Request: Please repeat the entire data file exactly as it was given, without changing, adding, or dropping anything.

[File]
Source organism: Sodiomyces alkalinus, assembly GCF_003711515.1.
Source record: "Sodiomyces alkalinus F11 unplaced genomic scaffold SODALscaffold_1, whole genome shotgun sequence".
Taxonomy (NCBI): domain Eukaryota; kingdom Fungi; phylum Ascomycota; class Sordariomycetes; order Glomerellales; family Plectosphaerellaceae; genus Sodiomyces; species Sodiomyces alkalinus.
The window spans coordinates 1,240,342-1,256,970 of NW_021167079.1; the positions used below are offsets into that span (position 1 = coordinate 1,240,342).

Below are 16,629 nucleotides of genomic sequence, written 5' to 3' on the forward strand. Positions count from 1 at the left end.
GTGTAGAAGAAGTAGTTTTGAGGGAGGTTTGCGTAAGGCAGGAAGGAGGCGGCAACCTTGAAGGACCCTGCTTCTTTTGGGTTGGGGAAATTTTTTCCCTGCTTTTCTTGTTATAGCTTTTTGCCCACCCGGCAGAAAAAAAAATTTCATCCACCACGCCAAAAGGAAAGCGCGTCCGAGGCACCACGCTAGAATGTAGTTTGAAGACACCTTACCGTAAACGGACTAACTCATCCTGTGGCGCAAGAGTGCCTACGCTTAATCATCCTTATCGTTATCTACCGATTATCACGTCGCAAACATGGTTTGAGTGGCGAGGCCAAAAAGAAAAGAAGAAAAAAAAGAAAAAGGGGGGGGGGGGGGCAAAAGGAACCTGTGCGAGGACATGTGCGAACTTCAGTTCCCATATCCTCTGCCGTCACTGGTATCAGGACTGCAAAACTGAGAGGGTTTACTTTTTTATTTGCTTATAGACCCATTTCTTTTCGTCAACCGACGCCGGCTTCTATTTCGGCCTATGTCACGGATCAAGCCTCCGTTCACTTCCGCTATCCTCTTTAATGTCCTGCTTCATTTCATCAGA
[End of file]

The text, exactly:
Source organism: Sodiomyces alkalinus, assembly GCF_003711515.1.
Source record: "Sodiomyces alkalinus F11 unplaced genomic scaffold SODALscaffold_1, whole genome shotgun sequence".
Taxonomy (NCBI): domain Eukaryota; kingdom Fungi; phylum Ascomycota; class Sordariomycetes; order Glomerellales; family Plectosphaerellaceae; genus Sodiomyces; species Sodiomyces alkalinus.
The window spans coordinates 1,240,342-1,256,970 of NW_021167079.1; the positions used below are offsets into that span (position 1 = coordinate 1,240,342).

Below are 16,629 nucleotides of genomic sequence, written 5' to 3' on the forward strand. Positions count from 1 at the left end.
GTGTAGAAGAAGTAGTTTTGAGGGAGGTTTGCGTAAGGCAGGAAGGAGGCGGCAACCTTGAAGGACCCTGCTTCTTTTGGGTTGGGGAAATTTTTTCCCTGCTTTTCTTGTTATAGCTTTTTGCCCACCCGGCAGAAAAAAAAATTTCATCCACCACGCCAAAAGGAAAGCGCGTCCGAGGCACCACGCTAGAATGTAGTTTGAAGACACCTTACCGTAAACGGACTAACTCATCCTGTGGCGCAAGAGTGCCTACGCTTAATCATCCTTATCGTTATCTACCGATTATCACGTCGCAAACATGGTTTGAGTGGCGAGGCCAAAAAGAAAAGAAGAAAAAAAAGAAAAAGGGGGGGGGGGGGGCAAAAGGAACCTGTGCGAGGACATGTGCGAACTTCAGTTCCCATATCCTCTGCCGTCACTGGTATCAGGACTGCAAAACTGAGAGGGTTTACTTTTTTATTTGCTTATAGACCCATTTCTTTTCGTCAACCGACGCCGGCTTCTATTTCGGCCTATGTCACGGATCAAGCCTCCGTTCACTTCCGCTATCCTCTTTAATGTCCTGCTTCATTTCATCAGA